STUDENTS SPEAK OUT, IN THEIR OWN WORDS, ABOUT ANTI-SEMITISM AT UC
New Website Chronicles Personal Accounts of UC Climate for Jewish Students
“One of my friends wearing a yarmulke walking into the library had a member of SJP wearing a border patrol uniform say Hitler was right.”
“I’m in a Jewish interest sorority and during divestment we’re encouraged not to wear [our sorority] letters because a few times people have come up to sisters during divestment and have started heckling them about BDS stuff.”
“During BDS I actually avoid Hillel, the quad, and even my sorority because I just really don’t want to have to deal with how unsafe campus feels during that time.”
“I have been called an ‘Israeli terrorist’ and ‘Dirty Jew’ many times.”
“I was physically assaulted in an elevator in 2013. I heard my friend get called a ‘Zionist kike’ by SJP. Today I was called a ‘kike’ on campus by SJP. My two female friends and I were shoved to the ground and physically assaulted at our own Israel event in 2014…I am afraid to be on this campus.”
“Any time a BDS activity occurs on campus, the amount of swastikas found in libraries has gone up.”
“Whenever BDS presents the divestment resolution on campus, the entire campus climate changes…My anxiety increases three fold and I genuinely experience PTSD after the meeting.”
“These activities introduce a bias in people’s views of Judaism and blame Jews for actions they aren’t responsible for. It’s the night of the broken glass all over again…”
Santa Cruz, CA, Nov. 10, 2015 – As the University of California (UC) continues to grapple with how to address the recent rise of anti-Semitism on campus, AMCHA Initiative today unveils a website that chronicles the personal accounts of Jewish students’ experiences of anti-Semitism at UC.
AMCHA created the website at the behest of UC Jewish students. Many students reported not being able to attend the UC Regents working group public forum on this issue in October but wanted a way to have input into the Statement Against Intolerance being developed by the Regents. More than 70 students have already submitted testimonials. A complete list of student quotes to date can be viewed here. More are being added regularly. The website will remain open to students who would like to share experiences.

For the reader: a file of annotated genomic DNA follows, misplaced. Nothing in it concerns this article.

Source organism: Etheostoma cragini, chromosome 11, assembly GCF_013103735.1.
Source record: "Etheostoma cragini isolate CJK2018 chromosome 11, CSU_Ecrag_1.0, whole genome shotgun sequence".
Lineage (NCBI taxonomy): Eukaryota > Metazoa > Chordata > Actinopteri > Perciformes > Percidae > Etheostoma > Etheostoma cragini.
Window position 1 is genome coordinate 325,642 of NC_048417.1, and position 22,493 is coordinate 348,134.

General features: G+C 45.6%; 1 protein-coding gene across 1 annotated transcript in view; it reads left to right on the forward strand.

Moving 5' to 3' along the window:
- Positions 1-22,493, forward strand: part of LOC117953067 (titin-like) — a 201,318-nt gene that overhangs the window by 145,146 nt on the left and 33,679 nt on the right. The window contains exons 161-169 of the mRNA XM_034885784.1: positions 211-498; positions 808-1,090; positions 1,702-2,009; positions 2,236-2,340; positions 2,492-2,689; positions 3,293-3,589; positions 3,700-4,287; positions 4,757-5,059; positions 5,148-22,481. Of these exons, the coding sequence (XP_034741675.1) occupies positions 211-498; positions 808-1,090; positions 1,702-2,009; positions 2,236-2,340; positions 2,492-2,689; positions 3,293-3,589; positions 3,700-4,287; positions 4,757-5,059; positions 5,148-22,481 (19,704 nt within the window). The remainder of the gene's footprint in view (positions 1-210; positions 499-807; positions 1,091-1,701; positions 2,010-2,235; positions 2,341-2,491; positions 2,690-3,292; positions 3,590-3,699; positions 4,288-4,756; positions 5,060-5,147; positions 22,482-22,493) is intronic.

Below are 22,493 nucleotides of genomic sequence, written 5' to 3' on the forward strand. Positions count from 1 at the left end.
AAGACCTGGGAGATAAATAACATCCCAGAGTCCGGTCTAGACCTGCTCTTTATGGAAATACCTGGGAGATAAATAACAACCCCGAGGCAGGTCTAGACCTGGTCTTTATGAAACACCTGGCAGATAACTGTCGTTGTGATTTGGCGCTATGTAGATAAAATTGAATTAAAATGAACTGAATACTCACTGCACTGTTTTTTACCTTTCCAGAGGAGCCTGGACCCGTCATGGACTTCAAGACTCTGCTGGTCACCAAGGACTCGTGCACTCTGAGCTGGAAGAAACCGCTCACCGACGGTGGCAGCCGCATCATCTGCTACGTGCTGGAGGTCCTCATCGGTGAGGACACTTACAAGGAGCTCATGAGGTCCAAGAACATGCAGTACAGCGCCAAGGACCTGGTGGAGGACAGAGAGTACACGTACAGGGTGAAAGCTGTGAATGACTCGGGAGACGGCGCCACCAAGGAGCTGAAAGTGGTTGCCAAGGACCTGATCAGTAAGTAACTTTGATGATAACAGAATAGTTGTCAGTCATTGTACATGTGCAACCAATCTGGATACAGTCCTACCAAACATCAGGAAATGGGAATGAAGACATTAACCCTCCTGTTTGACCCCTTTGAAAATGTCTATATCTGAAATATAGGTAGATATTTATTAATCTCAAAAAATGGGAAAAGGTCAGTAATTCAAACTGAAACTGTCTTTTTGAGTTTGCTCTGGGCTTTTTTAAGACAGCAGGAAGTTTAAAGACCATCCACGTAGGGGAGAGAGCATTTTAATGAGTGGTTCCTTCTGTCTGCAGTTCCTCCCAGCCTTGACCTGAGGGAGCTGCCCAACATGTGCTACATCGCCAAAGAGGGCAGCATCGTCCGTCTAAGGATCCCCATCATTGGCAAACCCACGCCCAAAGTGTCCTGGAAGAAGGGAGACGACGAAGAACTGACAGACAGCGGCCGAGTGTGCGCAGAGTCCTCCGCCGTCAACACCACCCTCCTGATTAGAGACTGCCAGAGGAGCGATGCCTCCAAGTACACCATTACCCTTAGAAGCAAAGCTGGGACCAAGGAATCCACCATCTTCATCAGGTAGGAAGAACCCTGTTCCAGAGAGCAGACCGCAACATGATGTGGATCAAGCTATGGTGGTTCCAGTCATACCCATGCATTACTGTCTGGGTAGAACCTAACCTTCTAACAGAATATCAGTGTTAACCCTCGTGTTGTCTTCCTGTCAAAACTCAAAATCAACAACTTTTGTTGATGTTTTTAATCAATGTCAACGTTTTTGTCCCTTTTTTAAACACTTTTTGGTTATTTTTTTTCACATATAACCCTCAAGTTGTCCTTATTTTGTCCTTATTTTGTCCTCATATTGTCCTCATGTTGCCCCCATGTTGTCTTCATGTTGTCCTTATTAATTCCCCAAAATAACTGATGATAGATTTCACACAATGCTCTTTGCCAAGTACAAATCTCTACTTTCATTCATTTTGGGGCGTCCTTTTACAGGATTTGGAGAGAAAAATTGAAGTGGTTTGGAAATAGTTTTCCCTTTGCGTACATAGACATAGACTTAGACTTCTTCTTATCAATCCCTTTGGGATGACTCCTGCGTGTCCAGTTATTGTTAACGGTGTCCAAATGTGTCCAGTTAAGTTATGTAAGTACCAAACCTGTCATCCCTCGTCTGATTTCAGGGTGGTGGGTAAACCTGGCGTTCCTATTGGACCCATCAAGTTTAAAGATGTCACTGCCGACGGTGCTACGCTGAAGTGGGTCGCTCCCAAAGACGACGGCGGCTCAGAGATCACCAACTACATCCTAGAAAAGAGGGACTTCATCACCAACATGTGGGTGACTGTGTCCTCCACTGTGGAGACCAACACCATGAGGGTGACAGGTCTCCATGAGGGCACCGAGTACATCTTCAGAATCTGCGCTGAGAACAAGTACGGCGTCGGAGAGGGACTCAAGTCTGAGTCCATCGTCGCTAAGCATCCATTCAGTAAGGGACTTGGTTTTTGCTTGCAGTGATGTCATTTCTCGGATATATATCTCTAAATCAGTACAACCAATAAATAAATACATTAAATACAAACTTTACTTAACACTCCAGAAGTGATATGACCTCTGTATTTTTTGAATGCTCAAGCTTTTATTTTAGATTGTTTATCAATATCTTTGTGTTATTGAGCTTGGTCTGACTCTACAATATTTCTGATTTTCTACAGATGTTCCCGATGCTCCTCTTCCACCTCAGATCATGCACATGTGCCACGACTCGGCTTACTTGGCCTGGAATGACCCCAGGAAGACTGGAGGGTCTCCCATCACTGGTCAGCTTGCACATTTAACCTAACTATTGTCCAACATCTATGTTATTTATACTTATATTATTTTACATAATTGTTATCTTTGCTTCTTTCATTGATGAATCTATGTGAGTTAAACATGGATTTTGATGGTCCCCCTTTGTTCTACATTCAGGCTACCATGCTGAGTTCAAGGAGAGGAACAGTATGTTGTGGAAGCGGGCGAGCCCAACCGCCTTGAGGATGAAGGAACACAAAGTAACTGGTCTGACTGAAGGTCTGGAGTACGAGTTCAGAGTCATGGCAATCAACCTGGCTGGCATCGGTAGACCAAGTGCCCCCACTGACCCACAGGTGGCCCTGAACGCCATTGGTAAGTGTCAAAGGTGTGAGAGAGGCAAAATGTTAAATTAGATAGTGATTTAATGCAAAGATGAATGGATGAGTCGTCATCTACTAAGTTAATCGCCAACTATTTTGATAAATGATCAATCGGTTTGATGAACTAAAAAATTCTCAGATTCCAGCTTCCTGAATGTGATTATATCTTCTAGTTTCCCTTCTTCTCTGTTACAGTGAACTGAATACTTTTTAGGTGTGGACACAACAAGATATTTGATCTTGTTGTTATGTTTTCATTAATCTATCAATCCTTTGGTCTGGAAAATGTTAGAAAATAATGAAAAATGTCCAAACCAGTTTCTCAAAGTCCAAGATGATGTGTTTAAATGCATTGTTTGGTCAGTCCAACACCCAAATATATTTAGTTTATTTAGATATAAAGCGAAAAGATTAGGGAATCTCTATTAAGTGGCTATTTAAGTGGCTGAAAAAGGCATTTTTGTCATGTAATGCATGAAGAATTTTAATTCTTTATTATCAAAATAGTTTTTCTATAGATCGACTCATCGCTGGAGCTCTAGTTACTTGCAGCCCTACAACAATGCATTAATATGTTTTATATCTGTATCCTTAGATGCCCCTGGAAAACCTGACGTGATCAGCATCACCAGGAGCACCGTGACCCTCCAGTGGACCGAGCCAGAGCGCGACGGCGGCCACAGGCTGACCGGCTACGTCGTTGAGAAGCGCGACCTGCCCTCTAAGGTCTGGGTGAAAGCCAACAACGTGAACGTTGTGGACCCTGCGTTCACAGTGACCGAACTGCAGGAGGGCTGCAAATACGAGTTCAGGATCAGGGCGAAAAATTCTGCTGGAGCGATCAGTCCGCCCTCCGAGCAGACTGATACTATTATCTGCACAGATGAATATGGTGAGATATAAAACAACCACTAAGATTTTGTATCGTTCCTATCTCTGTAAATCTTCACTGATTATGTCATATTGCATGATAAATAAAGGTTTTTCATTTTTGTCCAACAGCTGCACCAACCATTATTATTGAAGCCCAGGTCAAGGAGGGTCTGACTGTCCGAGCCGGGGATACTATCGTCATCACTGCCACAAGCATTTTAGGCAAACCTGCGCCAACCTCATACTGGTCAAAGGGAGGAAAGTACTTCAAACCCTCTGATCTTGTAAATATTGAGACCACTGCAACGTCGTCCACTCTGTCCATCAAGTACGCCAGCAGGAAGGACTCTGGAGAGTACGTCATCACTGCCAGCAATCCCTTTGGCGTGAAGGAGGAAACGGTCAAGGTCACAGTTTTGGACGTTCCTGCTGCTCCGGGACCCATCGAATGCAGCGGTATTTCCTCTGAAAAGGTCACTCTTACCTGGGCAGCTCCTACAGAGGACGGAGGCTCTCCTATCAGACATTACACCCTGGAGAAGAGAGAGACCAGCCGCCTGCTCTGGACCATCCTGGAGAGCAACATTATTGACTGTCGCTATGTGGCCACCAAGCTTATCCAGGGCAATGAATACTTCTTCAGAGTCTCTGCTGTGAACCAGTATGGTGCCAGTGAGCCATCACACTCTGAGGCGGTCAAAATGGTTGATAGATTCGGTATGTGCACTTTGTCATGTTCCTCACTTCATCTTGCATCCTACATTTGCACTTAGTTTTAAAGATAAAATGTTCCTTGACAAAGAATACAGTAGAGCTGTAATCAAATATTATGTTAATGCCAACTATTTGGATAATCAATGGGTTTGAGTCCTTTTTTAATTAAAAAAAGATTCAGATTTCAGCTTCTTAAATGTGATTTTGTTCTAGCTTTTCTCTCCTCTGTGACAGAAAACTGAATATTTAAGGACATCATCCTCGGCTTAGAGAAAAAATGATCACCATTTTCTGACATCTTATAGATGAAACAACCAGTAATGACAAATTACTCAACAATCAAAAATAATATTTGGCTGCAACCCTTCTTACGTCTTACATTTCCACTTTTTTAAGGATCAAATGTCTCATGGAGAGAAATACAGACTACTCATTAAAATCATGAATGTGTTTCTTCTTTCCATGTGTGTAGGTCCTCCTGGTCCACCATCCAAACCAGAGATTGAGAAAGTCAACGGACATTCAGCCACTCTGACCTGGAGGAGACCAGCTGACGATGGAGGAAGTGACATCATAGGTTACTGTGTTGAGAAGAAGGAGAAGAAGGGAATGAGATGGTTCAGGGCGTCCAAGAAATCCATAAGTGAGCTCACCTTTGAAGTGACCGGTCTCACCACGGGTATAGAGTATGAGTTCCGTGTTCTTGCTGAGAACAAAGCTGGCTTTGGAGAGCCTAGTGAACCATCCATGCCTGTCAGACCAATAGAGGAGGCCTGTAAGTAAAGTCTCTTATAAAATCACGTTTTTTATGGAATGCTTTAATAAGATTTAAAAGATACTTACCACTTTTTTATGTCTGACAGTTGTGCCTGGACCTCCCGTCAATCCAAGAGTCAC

“We applaud the Regents for holding a public forum to hear directly from those on the frontlines but logistics can make that difficult for students. They can’t easily take the day off from classes or have the transportation to get across the state” said Tammi Rossman-Benjamin, AMCHA co-founder and director. “We wanted to give them a virtual hearing, an online platform, to communicate with decision-makers.”
“While those opposed to adopting the State Department definition of anti-Semitism at UC claim students cry anti-Semitism when it’s only criticism of Israel, these testimonials demonstrate unequivocally that all Jewish students are targeted, regardless of their feelings on Israel, and that anti-Israel and BDS campaigns have gone far beyond scholarly debate and criticism directly into hate and anti-Semitism,” stated Leila Beckwith, AMCHA co-founder and a UCLA emeritus professor.
UC has experienced many incidents of anti-Jewish discrimination of late. In the last month since school resumed, swastikas and “F*** Jews” were carved into two cars and tires were slashed on multiple vehicles at UC Davis and a female Jewish student at UC San Diego was followed and harassed by a male SJP student who yelled “racist Zionist cow” at her.
Last year, swastikas were spray-painted on a Jewish fraternity after fraternity brothers spoke against divesting from Israel, “grout out the Jews” and “Hitler did nothing wrong” was carved into school property after contentious BDS campaigns, a Hillel event for the LGBT community was protested and disrupted by anti-Israel students and faculty, flyers blaming Israel AND all Jews for 9/11 were plastered on campus and a Jewish student running for office was questioned about her eligibility by anti-Israel activists simply because of her religion. UC Jewish students report feeling afraid to tell fellow students they are Jewish, walk to the Hillel house for Sabbath dinner and wear a Jewish star necklace. Many report being bullied, harassed, intimidated and assaulted.
In September the Regents formed a working group to address the rise of anti-Semitism on campus and develop a statement against intolerance. More than 50 Jewish organizations, including ADL, AJC, Hillel, the Simon Wiesenthal Center, and AMCHA and more than 3,000 UC students, faculty, alumni, California residents, rabbis, Jewish day school principals and educators, including the world’s preeminent scholars of anti-Semitism, have written to UC in support of adopting an accurate definition of modern anti-Semitism to properly identify and educate the campus community about contemporary Jew-hatred. Specifically, the groups have urged the inclusion of the State Department definition of anti-Semitism into the intolerance statement.
The U.S. State Department definition recognizes that contemporary anti-Semitism has assumed various disguised forms and, as the U.S. Commission on Civil Rights found, is often “camouflaged as anti-Israelism or anti-Zionism.” The State Department definition acknowledges a distinction between criticism of Israel’s policies and calls for the destruction of Israel which are anti-Semitic and breed additional anti-Semitism. Pope Francis, President Obama, British Prime Minister Cameron and French Prime Minister Valls have all stated, as is concluded in the State Department definition, that denying Israel’s right to exist is anti-Semitism.
AMCHA Initiative is a non-profit, grassroots-based, organization, dedicated to monitoring, investigating and combating anti-Semitism at institutions of higher education in America.
Contact: Nicole Rosen